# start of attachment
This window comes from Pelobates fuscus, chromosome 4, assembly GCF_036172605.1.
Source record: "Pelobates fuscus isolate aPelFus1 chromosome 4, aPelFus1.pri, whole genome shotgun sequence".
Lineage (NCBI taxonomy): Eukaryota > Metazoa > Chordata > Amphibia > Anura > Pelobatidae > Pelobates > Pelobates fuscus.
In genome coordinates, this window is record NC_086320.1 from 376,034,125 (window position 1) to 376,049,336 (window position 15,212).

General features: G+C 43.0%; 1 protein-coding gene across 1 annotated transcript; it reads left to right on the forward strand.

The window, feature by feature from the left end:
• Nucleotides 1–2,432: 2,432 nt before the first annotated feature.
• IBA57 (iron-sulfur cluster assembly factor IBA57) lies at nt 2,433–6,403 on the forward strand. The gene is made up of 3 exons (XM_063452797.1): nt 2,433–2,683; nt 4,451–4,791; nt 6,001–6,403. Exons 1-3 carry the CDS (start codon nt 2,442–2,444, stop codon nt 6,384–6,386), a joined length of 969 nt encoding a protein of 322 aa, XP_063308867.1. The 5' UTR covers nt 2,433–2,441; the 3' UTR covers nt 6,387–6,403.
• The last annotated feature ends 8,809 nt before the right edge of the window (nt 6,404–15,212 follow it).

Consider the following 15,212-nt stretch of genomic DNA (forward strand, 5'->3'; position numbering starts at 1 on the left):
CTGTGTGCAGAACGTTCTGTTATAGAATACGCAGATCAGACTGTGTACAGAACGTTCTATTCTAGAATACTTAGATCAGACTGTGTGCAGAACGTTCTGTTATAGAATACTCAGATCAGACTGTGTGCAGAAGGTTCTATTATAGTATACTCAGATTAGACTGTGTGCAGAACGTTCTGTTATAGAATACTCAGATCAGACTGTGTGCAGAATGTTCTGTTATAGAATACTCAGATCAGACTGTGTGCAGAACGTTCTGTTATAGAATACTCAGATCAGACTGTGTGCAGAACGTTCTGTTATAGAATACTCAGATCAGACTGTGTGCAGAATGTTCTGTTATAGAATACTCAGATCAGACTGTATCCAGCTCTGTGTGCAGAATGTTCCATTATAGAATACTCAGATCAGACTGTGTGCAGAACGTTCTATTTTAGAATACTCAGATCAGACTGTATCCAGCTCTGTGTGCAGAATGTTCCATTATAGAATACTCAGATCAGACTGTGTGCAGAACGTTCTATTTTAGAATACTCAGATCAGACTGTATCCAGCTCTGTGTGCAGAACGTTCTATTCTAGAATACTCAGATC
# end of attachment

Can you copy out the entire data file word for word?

This window comes from Pelobates fuscus, chromosome 4, assembly GCF_036172605.1.
Source record: "Pelobates fuscus isolate aPelFus1 chromosome 4, aPelFus1.pri, whole genome shotgun sequence".
Lineage (NCBI taxonomy): Eukaryota > Metazoa > Chordata > Amphibia > Anura > Pelobatidae > Pelobates > Pelobates fuscus.
In genome coordinates, this window is record NC_086320.1 from 376,034,125 (window position 1) to 376,049,336 (window position 15,212).

General features: G+C 43.0%; 1 protein-coding gene across 1 annotated transcript; it reads left to right on the forward strand.

The window, feature by feature from the left end:
• Nucleotides 1–2,432: 2,432 nt before the first annotated feature.
• IBA57 (iron-sulfur cluster assembly factor IBA57) lies at nt 2,433–6,403 on the forward strand. The gene is made up of 3 exons (XM_063452797.1): nt 2,433–2,683; nt 4,451–4,791; nt 6,001–6,403. Exons 1-3 carry the CDS (start codon nt 2,442–2,444, stop codon nt 6,384–6,386), a joined length of 969 nt encoding a protein of 322 aa, XP_063308867.1. The 5' UTR covers nt 2,433–2,441; the 3' UTR covers nt 6,387–6,403.
• The last annotated feature ends 8,809 nt before the right edge of the window (nt 6,404–15,212 follow it).

Consider the following 15,212-nt stretch of genomic DNA (forward strand, 5'->3'; position numbering starts at 1 on the left):
CTGTGTGCAGAACGTTCTGTTATAGAATACGCAGATCAGACTGTGTACAGAACGTTCTATTCTAGAATACTTAGATCAGACTGTGTGCAGAACGTTCTGTTATAGAATACTCAGATCAGACTGTGTGCAGAAGGTTCTATTATAGTATACTCAGATTAGACTGTGTGCAGAACGTTCTGTTATAGAATACTCAGATCAGACTGTGTGCAGAATGTTCTGTTATAGAATACTCAGATCAGACTGTGTGCAGAACGTTCTGTTATAGAATACTCAGATCAGACTGTGTGCAGAACGTTCTGTTATAGAATACTCAGATCAGACTGTGTGCAGAATGTTCTGTTATAGAATACTCAGATCAGACTGTATCCAGCTCTGTGTGCAGAATGTTCCATTATAGAATACTCAGATCAGACTGTGTGCAGAACGTTCTATTTTAGAATACTCAGATCAGACTGTATCCAGCTCTGTGTGCAGAATGTTCCATTATAGAATACTCAGATCAGACTGTGTGCAGAACGTTCTATTTTAGAATACTCAGATCAGACTGTATCCAGCTCTGTGTGCAGAACGTTCTATTCTAGAATACTCAGATC